Monday, March 31, 2014

Social Media: The Great Time Suck, or is it?

Social Media. The more sites you’re on the more you get noticed. Period. This is the experts’ argument for building your author’s platform with various networking sites.

I’ve built my platform. I have a Facebook account (that I rarely use). I have more than one twitter account (that I rarely read). I have more than one email account (each containing far too many unread messages for this overwhelmed ADD, OCD, Type A personality to handle). And just last year I even tried my hand at creating my own website (on which I’ve not posted anything beyond a simple hello). Joining the thousands of grown ups out there who first cut their 21st century social media teeth on Facebook, I now also have a LinkedIn account (that I don’t even know how to navigate properly if I’m honest). Still I’ve not published even one manuscript. Why not? Still I’m not a household name. Why is that?

While I may have all the right tools in place for building my platform, I’m not using them properly. 

To make it in writing today one needs to be out there, in the thick of social media. Build your platform the experts say. Get people wanting to buy your book even before it’s published. Create a Facebook page, separate from your personal one (no prospective publisher really wants to see a post from your Great-Aunt Matilda complaining about the sagging boards on her outhouse). Create a Twitter and even a LinkedIn account. Start a blog. If you are feeling particularly froggy, go build your own website as well. All great and very worthwhile advice, but keep this one thing in mind. Time. 

How much time do you really have to devote to all of these social media networks? Come on now, be honest.

Maintaining a positive social media presence requires a good deal of time. You have to read and respond to all the posts, especially the ones directed to you. You have to create new posts for others to read and become spell bound enough to hang on your every word. But, if you have your finger in too many pots it will eventually become burnt. And that was my hard learned lesson.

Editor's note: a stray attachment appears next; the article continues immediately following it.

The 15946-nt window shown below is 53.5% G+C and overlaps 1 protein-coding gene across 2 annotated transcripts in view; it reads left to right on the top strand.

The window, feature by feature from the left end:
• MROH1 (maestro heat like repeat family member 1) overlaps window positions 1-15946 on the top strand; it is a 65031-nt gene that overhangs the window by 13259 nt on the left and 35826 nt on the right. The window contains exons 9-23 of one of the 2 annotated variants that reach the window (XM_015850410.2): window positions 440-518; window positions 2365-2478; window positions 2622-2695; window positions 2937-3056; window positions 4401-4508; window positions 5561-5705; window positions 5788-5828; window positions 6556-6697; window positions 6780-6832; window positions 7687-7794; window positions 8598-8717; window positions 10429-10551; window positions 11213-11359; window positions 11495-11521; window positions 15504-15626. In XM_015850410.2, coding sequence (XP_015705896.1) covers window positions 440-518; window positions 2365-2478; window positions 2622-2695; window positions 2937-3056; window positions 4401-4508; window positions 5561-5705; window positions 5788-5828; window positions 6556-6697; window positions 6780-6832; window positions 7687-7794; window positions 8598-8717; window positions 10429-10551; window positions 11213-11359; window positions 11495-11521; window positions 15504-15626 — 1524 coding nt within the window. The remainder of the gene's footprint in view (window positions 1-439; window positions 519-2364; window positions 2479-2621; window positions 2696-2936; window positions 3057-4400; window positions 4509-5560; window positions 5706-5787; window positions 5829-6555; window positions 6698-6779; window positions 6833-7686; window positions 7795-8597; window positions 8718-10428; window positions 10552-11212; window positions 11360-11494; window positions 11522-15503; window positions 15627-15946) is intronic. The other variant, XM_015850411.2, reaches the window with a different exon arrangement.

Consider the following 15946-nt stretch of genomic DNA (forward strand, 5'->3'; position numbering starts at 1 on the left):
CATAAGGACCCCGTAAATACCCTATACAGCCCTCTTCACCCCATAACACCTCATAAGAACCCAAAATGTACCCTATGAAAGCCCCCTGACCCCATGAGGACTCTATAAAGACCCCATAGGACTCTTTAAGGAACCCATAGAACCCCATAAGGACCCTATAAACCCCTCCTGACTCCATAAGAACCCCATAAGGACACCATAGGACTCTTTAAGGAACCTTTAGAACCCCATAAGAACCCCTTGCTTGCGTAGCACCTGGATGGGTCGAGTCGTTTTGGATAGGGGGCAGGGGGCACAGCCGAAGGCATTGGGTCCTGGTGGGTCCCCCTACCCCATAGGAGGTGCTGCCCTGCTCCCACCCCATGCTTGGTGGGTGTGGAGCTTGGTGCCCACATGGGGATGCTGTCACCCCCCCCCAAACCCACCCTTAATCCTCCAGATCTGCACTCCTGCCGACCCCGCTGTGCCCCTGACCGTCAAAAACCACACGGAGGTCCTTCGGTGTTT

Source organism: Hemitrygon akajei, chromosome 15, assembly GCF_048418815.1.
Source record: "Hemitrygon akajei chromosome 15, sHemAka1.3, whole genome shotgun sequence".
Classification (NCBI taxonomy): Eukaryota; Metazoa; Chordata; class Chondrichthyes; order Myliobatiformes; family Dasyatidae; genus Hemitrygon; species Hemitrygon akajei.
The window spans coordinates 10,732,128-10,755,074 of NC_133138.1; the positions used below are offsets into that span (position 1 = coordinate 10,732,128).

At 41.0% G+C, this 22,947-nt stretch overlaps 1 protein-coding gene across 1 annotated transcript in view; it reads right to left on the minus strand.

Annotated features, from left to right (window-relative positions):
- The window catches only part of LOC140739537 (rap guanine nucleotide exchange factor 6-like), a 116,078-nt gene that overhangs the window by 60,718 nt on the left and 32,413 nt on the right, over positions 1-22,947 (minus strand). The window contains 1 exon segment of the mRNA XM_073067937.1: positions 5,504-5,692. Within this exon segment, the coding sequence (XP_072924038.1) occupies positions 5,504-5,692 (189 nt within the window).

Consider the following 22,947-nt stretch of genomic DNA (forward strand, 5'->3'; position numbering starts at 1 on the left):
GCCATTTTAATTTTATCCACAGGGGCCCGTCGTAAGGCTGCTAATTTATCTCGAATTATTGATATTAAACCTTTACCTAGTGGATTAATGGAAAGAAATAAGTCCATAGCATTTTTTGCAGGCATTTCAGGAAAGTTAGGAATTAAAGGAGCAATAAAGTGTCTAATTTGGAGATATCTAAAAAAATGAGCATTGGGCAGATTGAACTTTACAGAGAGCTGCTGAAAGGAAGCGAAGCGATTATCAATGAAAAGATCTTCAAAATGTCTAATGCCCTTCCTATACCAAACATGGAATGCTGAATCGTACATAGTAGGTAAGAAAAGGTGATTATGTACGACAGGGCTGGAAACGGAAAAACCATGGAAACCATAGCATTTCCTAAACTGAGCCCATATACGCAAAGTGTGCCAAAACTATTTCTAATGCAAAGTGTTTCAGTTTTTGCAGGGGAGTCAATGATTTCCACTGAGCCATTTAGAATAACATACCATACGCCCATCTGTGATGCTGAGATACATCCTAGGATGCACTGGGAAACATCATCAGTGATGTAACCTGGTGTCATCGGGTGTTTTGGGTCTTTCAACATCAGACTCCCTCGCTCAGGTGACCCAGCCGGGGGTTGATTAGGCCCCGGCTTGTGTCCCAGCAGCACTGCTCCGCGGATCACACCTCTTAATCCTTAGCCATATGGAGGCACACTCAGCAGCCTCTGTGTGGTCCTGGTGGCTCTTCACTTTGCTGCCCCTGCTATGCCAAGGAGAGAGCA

You need to pace yourself.

Find the proper balance so you can make your social media platform pervasive and meaningful, but above all memorable. Remember it is more the quality of product that your audience has come to expect that garners you the most recognition, not churning out a tweet every minute of every day. You want people calling you to write an article or guest post for them because you are good not just because they’ve seen your name every single day.

What is the right balance? 

An expert once said to spend no more than 20% of your writing time on social media. But how is that possible unless you are some kind of Speedy Gonzalez reader and poster. The key is to utilize your resources effectively. Some social media outlets have cross posting features available so that if someone follows you on twitter but not your blog you can set up the system to post on twitter and Facebook (even LinkedIn I’m told) when you publish on your blog. Take advantage of these types of features to maximize the time available to spend on your product. 

There are some programs or apps out there that can even help you schedule your tweets, and other such posts. So when you find those two seconds to rub together you can put your all into a post and then schedule it to go out to the masses at a later time. Perhaps even multiple times. 

Social media networking can open plenty of doors of opportunity for you, but like a wild beast it must be tamed. You must not let it get away from you. Make it work in the time span you have to devote to it. Otherwise, rather than building a strong author’s platform you may find the base rotting from underneath you and the structure you had built now tumbling to the ground.

~~Dawn Burr

Dawn Burr is a teacher by profession but a writer by passion. Her sarcastic wit, innocent charm, and insightful reflections will have you bowled over with laughter as she ponders with you the little things in life that make you go hhhmmmm.

No comments:

Post a Comment